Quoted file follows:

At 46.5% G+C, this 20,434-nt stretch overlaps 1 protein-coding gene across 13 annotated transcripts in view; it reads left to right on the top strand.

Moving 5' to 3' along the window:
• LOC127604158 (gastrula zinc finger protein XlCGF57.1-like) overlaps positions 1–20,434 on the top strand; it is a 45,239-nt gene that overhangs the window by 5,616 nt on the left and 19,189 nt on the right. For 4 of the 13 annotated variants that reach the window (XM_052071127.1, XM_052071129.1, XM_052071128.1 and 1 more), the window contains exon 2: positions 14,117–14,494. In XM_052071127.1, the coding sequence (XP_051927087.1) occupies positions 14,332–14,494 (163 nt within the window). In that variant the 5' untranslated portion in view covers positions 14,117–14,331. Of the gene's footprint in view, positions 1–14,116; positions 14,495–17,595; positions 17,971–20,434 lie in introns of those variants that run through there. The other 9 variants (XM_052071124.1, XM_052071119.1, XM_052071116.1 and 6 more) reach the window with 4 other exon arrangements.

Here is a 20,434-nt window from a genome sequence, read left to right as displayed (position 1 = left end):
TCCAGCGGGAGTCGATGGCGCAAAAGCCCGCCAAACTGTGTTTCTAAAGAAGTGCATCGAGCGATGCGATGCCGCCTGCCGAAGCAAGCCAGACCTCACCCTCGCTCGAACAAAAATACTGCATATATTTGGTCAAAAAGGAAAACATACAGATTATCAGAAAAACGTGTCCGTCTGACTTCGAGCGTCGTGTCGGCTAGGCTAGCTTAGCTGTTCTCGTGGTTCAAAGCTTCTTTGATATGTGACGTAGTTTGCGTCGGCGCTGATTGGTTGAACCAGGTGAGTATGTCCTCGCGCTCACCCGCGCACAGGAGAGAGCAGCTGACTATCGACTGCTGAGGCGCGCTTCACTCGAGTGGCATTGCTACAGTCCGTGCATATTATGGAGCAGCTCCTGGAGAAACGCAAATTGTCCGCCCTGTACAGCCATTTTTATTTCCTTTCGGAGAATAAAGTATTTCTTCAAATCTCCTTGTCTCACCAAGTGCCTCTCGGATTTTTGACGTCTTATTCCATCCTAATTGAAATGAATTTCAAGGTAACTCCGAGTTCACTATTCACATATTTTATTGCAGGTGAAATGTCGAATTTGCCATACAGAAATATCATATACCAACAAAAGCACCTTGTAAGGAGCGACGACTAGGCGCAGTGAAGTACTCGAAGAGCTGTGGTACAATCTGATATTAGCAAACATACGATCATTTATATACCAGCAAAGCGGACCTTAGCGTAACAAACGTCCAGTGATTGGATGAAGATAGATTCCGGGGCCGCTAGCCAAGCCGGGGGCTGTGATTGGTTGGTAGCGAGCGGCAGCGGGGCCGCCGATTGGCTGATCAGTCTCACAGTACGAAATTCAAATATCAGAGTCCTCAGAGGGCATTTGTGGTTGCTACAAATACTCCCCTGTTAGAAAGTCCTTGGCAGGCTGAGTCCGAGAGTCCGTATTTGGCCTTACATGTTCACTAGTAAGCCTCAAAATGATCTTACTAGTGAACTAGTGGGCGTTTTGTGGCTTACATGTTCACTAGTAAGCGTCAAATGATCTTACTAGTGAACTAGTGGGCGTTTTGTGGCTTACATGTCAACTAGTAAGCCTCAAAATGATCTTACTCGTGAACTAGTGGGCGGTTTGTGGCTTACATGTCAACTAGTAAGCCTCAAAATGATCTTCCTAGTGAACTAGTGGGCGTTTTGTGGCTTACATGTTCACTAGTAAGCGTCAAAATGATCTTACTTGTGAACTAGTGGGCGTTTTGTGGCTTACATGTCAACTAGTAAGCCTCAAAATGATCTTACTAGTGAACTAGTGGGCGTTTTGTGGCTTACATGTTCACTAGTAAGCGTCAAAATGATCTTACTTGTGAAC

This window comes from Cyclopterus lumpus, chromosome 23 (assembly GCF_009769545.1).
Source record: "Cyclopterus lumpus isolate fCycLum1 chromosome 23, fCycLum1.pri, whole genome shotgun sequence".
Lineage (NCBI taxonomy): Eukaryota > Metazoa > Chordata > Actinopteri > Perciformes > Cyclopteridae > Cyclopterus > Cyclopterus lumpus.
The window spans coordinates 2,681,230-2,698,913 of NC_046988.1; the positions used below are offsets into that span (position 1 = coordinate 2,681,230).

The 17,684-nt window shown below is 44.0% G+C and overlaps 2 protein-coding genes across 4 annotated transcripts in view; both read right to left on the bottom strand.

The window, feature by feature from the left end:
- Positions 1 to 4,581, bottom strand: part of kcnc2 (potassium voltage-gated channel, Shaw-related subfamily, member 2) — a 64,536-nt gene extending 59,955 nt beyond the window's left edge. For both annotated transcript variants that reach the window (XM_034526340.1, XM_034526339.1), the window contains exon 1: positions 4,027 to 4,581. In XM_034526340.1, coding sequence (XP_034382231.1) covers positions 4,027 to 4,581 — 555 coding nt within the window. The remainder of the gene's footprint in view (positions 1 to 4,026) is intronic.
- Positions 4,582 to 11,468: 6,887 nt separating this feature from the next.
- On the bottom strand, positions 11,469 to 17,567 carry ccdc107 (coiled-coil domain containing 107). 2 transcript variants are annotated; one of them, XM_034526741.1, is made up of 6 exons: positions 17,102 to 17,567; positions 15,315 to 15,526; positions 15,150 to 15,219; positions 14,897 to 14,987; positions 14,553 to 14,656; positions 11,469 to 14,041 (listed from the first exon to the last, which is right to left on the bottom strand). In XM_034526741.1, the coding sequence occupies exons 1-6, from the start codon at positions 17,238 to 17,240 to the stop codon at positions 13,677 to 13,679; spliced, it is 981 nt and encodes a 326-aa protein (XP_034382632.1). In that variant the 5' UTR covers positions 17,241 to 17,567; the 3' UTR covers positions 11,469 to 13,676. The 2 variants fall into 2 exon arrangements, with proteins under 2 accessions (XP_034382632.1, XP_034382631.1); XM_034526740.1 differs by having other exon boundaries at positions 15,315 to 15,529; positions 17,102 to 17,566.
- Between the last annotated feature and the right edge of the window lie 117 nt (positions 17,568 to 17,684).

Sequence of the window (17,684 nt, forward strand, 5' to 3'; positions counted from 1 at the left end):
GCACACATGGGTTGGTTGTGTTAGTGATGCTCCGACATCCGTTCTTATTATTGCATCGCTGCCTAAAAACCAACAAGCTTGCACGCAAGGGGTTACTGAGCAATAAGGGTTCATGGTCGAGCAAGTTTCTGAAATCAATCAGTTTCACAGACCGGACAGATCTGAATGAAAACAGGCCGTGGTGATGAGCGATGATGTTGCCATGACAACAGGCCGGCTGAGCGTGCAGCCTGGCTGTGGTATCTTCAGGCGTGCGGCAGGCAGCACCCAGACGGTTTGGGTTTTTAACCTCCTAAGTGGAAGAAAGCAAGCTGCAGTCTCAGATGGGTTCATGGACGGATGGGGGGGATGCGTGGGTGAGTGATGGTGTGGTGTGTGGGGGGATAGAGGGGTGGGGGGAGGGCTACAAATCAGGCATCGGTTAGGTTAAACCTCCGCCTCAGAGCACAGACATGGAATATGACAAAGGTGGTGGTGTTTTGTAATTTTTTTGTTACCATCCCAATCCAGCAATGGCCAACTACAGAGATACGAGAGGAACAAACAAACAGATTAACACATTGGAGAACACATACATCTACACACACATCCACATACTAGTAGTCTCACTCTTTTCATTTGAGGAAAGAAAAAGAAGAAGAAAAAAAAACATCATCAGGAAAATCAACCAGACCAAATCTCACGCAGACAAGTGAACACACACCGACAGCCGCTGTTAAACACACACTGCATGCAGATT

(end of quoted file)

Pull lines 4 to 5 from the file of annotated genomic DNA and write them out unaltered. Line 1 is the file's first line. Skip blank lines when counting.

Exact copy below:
Here is a 20,434-nt window from a genome sequence, read left to right as displayed (position 1 = left end):
TCCAGCGGGAGTCGATGGCGCAAAAGCCCGCCAAACTGTGTTTCTAAAGAAGTGCATCGAGCGATGCGATGCCGCCTGCCGAAGCAAGCCAGACCTCACCCTCGCTCGAACAAAAATACTGCATATATTTGGTCAAAAAGGAAAACATACAGATTATCAGAAAAACGTGTCCGTCTGACTTCGAGCGTCGTGTCGGCTAGGCTAGCTTAGCTGTTCTCGTGGTTCAAAGCTTCTTTGATATGTGACGTAGTTTGCGTCGGCGCTGATTGGTTGAACCAGGTGAGTATGTCCTCGCGCTCACCCGCGCACAGGAGAGAGCAGCTGACTATCGACTGCTGAGGCGCGCTTCACTCGAGTGGCATTGCTACAGTCCGTGCATATTATGGAGCAGCTCCTGGAGAAACGCAAATTGTCCGCCCTGTACAGCCATTTTTATTTCCTTTCGGAGAATAAAGTATTTCTTCAAATCTCCTTGTCTCACCAAGTGCCTCTCGGATTTTTGACGTCTTATTCCATCCTAATTGAAATGAATTTCAAGGTAACTCCGAGTTCACTATTCACATATTTTATTGCAGGTGAAATGTCGAATTTGCCATACAGAAATATCATATACCAACAAAAGCACCTTGTAAGGAGCGACGACTAGGCGCAGTGAAGTACTCGAAGAGCTGTGGTACAATCTGATATTAGCAAACATACGATCATTTATATACCAGCAAAGCGGACCTTAGCGTAACAAACGTCCAGTGATTGGATGAAGATAGATTCCGGGGCCGCTAGCCAAGCCGGGGGCTGTGATTGGTTGGTAGCGAGCGGCAGCGGGGCCGCCGATTGGCTGATCAGTCTCACAGTACGAAATTCAAATATCAGAGTCCTCAGAGGGCATTTGTGGTTGCTACAAATACTCCCCTGTTAGAAAGTCCTTGGCAGGCTGAGTCCGAGAGTCCGTATTTGGCCTTACATGTTCACTAGTAAGCCTCAAAATGATCTTACTAGTGAACTAGTGGGCGTTTTGTGGCTTACATGTTCACTAGTAAGCGTCAAATGATCTTACTAGTGAACTAGTGGGCGTTTTGTGGCTTACATGTCAACTAGTAAGCCTCAAAATGATCTTACTCGTGAACTAGTGGGCGGTTTGTGGCTTACATGTCAACTAGTAAGCCTCAAAATGATCTTCCTAGTGAACTAGTGGGCGTTTTGTGGCTTACATGTTCACTAGTAAGCGTCAAAATGATCTTACTTGTGAACTAGTGGGCGTTTTGTGGCTTACATGTCAACTAGTAAGCCTCAAAATGATCTTACTAGTGAACTAGTGGGCGTTTTGTGGCTTACATGTTCACTAGTAAGCGTCAAAATGATCTTACTTGTGAAC